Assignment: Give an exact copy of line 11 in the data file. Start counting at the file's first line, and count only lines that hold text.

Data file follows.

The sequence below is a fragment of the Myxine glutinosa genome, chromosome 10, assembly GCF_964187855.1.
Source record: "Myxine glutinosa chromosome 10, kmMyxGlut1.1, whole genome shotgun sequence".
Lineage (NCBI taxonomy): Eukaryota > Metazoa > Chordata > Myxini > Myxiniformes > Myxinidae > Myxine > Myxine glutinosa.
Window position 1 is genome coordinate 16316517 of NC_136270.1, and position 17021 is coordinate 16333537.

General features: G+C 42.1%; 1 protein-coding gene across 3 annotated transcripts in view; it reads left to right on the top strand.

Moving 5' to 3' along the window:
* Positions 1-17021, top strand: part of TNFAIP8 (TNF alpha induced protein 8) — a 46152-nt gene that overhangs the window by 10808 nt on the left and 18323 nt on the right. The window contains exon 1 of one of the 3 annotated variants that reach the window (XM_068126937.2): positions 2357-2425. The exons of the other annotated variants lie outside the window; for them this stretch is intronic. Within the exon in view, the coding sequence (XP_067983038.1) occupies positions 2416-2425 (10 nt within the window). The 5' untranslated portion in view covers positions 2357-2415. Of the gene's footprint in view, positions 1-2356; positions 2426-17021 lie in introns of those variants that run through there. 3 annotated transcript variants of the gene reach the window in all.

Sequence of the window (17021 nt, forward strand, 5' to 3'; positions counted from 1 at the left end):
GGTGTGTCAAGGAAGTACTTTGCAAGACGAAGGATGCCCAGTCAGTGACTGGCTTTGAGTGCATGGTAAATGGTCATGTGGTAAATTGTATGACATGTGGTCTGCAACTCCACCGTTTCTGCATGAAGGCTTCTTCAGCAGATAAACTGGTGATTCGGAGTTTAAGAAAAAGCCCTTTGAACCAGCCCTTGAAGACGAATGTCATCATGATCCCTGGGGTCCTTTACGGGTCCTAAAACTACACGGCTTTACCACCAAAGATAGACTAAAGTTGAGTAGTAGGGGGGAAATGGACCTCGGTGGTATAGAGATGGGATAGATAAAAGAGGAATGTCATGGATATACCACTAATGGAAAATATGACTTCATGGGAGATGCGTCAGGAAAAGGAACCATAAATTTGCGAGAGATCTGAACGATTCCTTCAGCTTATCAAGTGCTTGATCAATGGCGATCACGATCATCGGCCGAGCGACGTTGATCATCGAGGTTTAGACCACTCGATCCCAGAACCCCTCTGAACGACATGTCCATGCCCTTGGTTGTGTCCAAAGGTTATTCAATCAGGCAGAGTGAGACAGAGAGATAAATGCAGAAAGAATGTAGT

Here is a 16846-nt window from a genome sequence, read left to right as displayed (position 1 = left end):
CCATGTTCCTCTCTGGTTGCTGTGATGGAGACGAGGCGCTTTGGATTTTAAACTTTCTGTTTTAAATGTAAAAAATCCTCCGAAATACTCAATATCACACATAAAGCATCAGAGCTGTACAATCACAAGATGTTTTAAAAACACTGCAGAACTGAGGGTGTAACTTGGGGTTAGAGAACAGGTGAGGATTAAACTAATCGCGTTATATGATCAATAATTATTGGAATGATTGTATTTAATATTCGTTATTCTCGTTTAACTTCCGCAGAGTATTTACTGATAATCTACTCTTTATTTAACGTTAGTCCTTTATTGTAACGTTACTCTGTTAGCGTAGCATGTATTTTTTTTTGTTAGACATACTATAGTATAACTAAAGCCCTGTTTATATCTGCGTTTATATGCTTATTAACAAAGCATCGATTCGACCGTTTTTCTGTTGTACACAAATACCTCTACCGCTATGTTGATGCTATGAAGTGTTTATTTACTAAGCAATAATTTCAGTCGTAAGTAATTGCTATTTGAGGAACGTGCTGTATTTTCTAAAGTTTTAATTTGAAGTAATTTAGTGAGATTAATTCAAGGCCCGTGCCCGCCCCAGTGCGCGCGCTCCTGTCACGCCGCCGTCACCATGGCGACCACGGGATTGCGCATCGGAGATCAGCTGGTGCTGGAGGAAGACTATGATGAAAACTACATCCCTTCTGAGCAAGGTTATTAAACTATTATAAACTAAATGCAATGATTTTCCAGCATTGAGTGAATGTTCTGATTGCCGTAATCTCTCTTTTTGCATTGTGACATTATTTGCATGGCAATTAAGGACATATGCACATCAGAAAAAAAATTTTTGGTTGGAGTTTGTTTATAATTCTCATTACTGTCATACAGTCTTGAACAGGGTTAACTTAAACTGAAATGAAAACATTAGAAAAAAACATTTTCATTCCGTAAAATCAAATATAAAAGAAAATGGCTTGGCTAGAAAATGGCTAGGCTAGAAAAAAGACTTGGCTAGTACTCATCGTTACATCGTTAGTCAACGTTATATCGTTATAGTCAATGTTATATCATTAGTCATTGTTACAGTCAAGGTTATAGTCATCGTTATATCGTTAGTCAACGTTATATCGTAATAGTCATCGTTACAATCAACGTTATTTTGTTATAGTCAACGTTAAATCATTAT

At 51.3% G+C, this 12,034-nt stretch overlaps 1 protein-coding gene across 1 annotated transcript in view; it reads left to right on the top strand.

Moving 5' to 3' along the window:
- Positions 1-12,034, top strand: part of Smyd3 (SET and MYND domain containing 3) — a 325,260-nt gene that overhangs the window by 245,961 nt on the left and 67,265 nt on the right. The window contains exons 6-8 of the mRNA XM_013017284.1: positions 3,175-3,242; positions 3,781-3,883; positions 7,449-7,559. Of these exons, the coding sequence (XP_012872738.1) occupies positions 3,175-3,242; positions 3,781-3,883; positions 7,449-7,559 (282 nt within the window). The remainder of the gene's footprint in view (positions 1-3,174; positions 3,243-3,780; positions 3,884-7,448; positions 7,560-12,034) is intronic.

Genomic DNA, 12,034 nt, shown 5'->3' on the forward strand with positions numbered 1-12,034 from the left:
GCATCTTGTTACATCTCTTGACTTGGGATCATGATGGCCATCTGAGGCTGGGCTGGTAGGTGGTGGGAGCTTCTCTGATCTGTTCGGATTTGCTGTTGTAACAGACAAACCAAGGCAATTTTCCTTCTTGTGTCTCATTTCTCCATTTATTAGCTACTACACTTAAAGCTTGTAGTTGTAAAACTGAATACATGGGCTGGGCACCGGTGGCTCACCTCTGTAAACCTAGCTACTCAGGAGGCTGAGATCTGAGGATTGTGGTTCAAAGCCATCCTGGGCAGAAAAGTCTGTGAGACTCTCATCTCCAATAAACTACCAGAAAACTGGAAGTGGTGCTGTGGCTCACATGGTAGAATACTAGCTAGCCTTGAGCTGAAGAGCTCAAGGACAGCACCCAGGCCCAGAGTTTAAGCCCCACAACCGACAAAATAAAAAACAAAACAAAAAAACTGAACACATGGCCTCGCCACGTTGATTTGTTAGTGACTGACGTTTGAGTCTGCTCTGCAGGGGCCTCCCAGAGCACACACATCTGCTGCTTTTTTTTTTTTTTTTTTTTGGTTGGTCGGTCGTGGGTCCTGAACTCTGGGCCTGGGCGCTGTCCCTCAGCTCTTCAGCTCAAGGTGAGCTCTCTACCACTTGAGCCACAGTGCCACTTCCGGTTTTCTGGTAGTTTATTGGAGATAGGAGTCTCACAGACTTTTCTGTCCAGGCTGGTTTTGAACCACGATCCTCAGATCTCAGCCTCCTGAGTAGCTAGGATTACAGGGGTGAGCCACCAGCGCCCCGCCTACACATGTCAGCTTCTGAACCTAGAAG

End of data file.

CCATGTTCCTCTCTGGTTGCTGTGATGGAGACGAGGCGCTTTGGATTTTAAACTTTCTGTTTTAAATGTAAAAAATCCTCCGAAATACTCAATATCACACATAAAGCATCAGAGCTGTACAATCACAAGATGTTTTAAAAACACTGCAGAACTGAGGGTGTAACTTGGGGTTAGAGAACAGGTGAGGATTAAACTAATCGCGTTATATGATCAATAATTATTGGAATGATTGTATTTAATATTCGTTATTCTCGTTTAACTTCCGCAGAGTATTTACTGATAATCTACTCTTTATTTAACGTTAGTCCTTTATTGTAACGTTACTCTGTTAGCGTAGCATGTATTTTTTTTTGTTAGACATACTATAGTATAACTAAAGCCCTGTTTATATCTGCGTTTATATGCTTATTAACAAAGCATCGATTCGACCGTTTTTCTGTTGTACACAAATACCTCTACCGCTATGTTGATGCTATGAAGTGTTTATTTACTAAGCAATAATTTCAGTCGTAAGTAATTGCTATTTGAGGAACGTGCTGTATTTTCTAAAGTTTTAATTTGAAGTAATTTAGTGAGATTAATTCAAGGCCCGTGCCCGCCCCAGTGCGCGCGCTCCTGTCACGCCGCCGTCACCATGGCGACCACGGGATTGCGCATCGGAGATCAGCTGGTGCTGGAGGAAGACTATGATGAAAACTACATCCCTTCTGAGCAAGGTTATTAAACTATTATAAACTAAATGCAATGATTTTCCAGCATTGAGTGAATGTTCTGATTGCCGTAATCTCTCTTTTTGCATTGTGACATTATTTGCATGGCAATTAAGGACATATGCACATCAGAAAAAAAATTTTTGGTTGGAGTTTGTTTATAATTCTCATTACTGTCATACAGTCTTGAACAGGGTTAACTTAAACTGAAATGAAAACATTAGAAAAAAACATTTTCATTCCGTAAAATCAAATATAAAAGAAAATGGCTTGGCTAGAAAATGGCTAGGCTAGAAAAAAGACTTGGCTAGTACTCATCGTTACATCGTTAGTCAACGTTATATCGTTATAGTCAATGTTATATCATTAGTCATTGTTACAGTCAAGGTTATAGTCATCGTTATATCGTTAGTCAACGTTATATCGTAATAGTCATCGTTACAATCAACGTTATTTTGTTATAGTCAACGTTAAATCATTAT